I have attended a number of events organised by the RNIB. On one of those occasions, I was told that there was a message for me. The message came in the form of a compact disc from a constituent of mine, a lady called Charlotte Bennie, whom I had met a couple of times. There were a number of different messages for different Members of Parliament, but the message to me was clear, and I listened to it as I travelled across my constituency one day. It took the best part of 40 minutes. The message described the difficulties that Charlotte experienced in life, getting around, and the difference that a little additional money would make.
Along with many others, I attended the lobby in October. I was honoured to be able to address it, and I was honoured to address the massive gathering in the Methodist Central Hall a little earlier.
Let me make a comparison. I ask Members to think of the difference that they could make to people’s lives. I look back to the early 1990s, when I served on Dumfries and Galloway regional council. At that time, as a minority administration, we introduced free bus passes for the elderly, which was ground-breaking stuff in those days. It opened up a new world to so many elderly people who had been confined to their homes. The small sum that is now being not just requested but—I must say this to my hon. Friend the Minister—demanded this evening may open up other areas that have been forgotten by those who are partially sighted and blind.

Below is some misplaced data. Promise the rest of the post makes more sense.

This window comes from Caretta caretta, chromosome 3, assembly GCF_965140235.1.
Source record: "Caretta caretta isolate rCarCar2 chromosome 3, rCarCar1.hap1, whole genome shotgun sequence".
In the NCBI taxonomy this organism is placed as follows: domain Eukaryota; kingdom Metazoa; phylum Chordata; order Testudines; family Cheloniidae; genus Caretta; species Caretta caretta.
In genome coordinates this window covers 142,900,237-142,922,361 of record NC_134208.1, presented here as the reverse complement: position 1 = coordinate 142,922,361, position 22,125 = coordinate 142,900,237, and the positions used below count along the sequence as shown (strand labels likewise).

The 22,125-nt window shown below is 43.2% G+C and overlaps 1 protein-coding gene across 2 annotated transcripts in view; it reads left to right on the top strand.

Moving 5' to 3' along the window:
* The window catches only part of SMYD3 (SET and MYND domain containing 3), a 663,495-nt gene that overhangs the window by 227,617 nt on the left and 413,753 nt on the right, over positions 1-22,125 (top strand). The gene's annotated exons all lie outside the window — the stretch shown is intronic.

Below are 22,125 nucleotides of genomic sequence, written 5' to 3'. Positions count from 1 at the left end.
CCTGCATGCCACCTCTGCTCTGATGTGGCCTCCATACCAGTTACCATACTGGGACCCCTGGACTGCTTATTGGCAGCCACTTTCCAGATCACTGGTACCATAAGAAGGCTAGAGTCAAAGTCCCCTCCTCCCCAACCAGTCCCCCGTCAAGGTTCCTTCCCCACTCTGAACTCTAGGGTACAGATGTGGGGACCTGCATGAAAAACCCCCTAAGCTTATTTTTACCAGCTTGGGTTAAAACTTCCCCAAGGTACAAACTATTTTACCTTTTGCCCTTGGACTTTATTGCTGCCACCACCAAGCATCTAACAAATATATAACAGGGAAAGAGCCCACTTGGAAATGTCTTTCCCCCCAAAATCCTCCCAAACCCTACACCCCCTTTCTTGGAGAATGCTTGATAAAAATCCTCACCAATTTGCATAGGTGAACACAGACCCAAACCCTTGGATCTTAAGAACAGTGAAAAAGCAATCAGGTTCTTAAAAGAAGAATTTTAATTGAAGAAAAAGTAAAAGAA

I hope that the Department has listened, because I see this as the last chance saloon. Notwithstanding what was said by the hon. Member for Kettering (Mr. Hollobone), there is a great fear among Labour Members that should my party be defeated at the next election—although I will not be defeatist in that regard—and should we not have secured what we seek tonight, it may not be delivered by those on the Conservative Benches. I think that, in 2009, there could be no more appropriate celebration of the bicentenary of Louis Braille than a Labour Government’s agreement to what is being requested. We all wait to hear what our good friend the Minister has to say.